# Takes the following arguments:
# ./ [encryption key] [truststore-password]


if [ $# -ne "6" ]; then
 echo "Syntax: ./ [encryption key] [property-name] [property-value] [username] [password] [server hostname]"

echo "Starting..."







ENC_PROPERTY_VALUE=`java -cp $JBOSS_HOME/common/lib/log4j.jar:$JBOSS_HOME/server/$PROFILE/deploy/EncryptSystemPropertiesService.sar org.jboss.example.EncryptSystemPropertiesService $ENCRYPTION_KEY $PROPERTY_VALUE`

# Create file containing keystore password system variable


# Create temporary file containing encryption key

echo "encryption-key=$ENCRYPTION_KEY" > $JBOSS_HOME/server/$PROFILE/conf/

#ls -a $JBOSS_HOME/server/$PROFILE/conf/

$JBOSS_HOME/bin/ &

sleep 4


while [ $breaker -eq 0 ]; do
 sleep 1
 results=`$JBOSS_HOME/bin/ -s $SERVER_HOST -u $USERNAME -p $PASSWORD query EncryptSystemProperties:service=EncryptSystemProperties`
 if [ "$results" == "EncryptSystemProperties:service=EncryptSystemProperties" ]; then

rm $JBOSS_HOME/server/$PROFILE/conf/
rm $JBOSS_HOME/server/$PROFILE/conf/

#ls -a $JBOSS_HOME/server/$PROFILE/conf/

echo "JBoss Started Securely"
Now our properties have been loaded into memory, having only existed in readable form for a few seconds.
JBoss Run Script

Often times, I work on several development projects at the same time, each of which requires different libraries, databases, servers, etc. Back in the "old days," I would spend hours getting my OS, IDE, and other development tools all set up exactly the way that I liked it for the project I was working on. Once it was over, I found it too tedious to undo all of those changes, so I left them while I added more configurations to my next project. After three or four projects, I started to run into conflicts, and eventually would get so frustrated that I wiped my hard drive and did a clean OS install. When it got to the point of doing a clean wipe once every month or two, I decided I needed a different solution.

I now use virtual machines to create separate, isolated environments for my various development projects. I have even created a simple base environment configured with the basic development essentials (ubuntu, jdk, eclipse IDE) that I clone each time I start a new project. I am going to walk through the steps I have taken to create this system. This method will work on any operating system.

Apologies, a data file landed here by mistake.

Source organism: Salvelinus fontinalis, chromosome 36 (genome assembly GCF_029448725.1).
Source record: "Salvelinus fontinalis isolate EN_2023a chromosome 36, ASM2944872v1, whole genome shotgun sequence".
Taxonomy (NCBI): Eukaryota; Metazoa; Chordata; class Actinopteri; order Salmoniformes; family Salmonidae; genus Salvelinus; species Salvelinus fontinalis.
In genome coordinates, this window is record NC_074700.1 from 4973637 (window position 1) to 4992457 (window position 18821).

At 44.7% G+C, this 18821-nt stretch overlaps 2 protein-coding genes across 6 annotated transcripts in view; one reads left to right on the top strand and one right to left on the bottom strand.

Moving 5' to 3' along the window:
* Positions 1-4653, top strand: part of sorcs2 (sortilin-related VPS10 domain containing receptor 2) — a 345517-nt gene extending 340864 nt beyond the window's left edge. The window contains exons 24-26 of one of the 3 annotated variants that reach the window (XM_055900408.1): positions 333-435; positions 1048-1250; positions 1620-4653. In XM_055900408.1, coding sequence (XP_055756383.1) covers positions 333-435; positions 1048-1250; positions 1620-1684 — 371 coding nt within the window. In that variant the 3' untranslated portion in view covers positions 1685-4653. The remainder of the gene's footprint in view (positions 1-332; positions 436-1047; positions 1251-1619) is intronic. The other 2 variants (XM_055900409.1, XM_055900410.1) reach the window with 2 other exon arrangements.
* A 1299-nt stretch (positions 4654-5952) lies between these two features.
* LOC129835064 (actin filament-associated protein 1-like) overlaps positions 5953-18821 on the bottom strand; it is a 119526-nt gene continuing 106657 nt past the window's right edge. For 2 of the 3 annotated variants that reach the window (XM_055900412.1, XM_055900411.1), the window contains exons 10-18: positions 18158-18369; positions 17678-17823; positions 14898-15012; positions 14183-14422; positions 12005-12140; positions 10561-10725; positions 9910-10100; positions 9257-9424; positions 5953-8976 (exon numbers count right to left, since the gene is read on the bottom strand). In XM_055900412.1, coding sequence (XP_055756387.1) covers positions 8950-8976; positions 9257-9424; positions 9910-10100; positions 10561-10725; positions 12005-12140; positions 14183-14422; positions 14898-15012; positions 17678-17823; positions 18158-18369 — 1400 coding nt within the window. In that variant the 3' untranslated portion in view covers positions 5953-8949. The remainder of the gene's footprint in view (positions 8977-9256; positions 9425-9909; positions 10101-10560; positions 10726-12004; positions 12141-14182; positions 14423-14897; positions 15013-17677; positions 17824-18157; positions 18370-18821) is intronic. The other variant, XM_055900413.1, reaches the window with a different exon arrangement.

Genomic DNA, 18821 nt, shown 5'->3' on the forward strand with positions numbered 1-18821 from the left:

What you will need:

VirtualBox - PC virtualization software. Supports most operating systems (Windows, OSX, many Linux distros)
Download and installation instructions are at
ISO for Ubuntu, or other OS. I will use Ubuntu because its free to download and use, and makes for a simple, easy to use development environment
For this walk through, I will set up a Web Development environment for developing PHP web applications.

Initial VM Install

  • Install VirtualBox. I am not going to give installation instructions, as the website has very clear instructions specific to your OS.
  • Open VirtualBox, select "New," and hit "Next" to begin the Create VM Wizard.
  • Name your VM. This is the base environment that I will clone for individual projects, so I am calling mine "Base Install."
  • Select the operation system and version and hit next. My selections would be "Linux"->"Ubuntu". "Next"
  • Select memory size. You will want at least 1 GB, but do not go over half of your total system memory. "Next"
  • Create a new virtual disk. Choose Dynamically Expanding Storage, and give it at least 10 GB.
  • After selecting your Virtual Disk, click Finish.
  • Select your new VM, and double-click "Storage."
  • Select the "Add CD/DVD Device" icon and point the wizard to the ISO for the OS you are setting up.
  • Now that everything is set up, Start your VM, and follow the instructions to get your OS installed.
  • Once the base install is complete, go ahead and install any software or tools that you expect would be common to all of your project setups. I installed the Sun Java6 JDK and Eclipse with the Subversion plugin.

Cloning a VM for a Project be continued...

Bike Camping to Illinois Beach